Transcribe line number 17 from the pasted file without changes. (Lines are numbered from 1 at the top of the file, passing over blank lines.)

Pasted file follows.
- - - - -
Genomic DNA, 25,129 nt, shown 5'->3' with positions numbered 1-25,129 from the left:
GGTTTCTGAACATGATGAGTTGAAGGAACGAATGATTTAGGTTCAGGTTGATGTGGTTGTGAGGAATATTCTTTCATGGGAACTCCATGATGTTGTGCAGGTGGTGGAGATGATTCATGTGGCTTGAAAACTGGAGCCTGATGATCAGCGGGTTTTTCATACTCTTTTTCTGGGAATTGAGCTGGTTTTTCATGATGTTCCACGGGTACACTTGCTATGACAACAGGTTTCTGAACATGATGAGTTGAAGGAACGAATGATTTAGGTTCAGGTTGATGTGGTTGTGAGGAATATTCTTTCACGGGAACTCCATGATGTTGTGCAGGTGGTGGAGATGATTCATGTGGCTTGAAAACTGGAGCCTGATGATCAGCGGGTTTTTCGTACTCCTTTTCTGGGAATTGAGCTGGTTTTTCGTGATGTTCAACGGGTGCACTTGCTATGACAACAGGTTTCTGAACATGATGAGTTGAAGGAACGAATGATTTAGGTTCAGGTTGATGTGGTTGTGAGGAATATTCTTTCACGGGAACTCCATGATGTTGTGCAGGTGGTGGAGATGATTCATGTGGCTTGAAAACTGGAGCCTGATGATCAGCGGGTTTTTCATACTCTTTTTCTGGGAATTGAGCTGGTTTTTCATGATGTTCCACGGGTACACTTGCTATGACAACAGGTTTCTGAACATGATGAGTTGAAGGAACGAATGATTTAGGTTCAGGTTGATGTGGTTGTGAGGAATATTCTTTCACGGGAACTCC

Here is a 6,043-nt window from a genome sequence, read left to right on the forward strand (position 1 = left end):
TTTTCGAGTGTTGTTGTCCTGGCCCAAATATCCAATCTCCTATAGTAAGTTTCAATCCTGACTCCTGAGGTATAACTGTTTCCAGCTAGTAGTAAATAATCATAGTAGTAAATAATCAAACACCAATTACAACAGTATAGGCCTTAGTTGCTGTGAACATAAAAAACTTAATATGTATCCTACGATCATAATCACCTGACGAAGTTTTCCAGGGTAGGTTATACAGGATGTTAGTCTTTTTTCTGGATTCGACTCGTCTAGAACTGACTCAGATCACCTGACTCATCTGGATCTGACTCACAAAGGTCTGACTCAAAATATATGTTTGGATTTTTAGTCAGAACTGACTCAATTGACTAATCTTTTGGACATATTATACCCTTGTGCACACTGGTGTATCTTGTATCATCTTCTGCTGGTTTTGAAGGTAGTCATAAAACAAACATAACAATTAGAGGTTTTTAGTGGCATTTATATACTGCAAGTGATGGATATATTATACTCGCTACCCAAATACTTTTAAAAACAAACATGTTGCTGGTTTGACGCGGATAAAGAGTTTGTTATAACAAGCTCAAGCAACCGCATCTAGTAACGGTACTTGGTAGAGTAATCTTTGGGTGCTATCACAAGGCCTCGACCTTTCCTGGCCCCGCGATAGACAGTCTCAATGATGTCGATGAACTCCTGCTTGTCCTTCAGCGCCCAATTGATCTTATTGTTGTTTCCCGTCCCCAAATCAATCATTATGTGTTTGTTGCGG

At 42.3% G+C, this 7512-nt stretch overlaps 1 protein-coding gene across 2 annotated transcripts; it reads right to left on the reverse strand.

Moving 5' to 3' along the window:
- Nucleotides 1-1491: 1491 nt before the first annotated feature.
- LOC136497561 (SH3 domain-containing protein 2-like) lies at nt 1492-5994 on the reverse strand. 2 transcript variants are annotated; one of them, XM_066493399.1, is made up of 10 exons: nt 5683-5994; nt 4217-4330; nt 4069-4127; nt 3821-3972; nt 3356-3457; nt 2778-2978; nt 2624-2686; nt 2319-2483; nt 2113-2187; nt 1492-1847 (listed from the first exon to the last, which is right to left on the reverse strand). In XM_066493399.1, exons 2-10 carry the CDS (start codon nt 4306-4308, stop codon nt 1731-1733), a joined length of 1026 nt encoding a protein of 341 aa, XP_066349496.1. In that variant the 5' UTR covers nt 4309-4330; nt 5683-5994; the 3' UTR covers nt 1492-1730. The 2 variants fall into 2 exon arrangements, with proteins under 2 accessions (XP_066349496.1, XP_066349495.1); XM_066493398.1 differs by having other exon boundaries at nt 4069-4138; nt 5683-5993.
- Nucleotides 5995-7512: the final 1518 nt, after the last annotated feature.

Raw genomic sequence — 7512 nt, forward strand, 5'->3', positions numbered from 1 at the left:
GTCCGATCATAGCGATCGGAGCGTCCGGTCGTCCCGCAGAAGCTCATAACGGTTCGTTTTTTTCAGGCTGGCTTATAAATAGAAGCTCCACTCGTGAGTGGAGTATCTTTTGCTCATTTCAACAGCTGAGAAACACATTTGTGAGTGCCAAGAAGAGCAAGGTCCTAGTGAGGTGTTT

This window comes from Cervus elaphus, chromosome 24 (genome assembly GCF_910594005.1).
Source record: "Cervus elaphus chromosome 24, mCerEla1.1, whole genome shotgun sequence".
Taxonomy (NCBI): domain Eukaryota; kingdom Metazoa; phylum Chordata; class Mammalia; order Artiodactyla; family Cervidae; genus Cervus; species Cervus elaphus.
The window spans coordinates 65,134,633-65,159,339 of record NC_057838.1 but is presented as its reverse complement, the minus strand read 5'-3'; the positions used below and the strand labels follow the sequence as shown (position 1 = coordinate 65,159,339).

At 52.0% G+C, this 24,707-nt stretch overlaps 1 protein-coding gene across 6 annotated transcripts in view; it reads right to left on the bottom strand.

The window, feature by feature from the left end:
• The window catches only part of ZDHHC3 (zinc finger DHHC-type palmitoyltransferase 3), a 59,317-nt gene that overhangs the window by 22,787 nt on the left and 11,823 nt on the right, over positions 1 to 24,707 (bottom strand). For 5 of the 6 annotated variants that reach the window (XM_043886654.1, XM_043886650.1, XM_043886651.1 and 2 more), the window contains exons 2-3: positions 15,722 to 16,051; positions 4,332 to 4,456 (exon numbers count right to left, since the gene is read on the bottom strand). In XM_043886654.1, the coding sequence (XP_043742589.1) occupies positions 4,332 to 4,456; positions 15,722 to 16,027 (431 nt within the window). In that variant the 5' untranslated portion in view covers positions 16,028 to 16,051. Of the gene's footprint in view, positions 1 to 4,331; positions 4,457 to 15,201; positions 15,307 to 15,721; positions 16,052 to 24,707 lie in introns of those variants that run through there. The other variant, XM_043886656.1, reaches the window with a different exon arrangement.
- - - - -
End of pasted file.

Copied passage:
The window, feature by feature from the left end: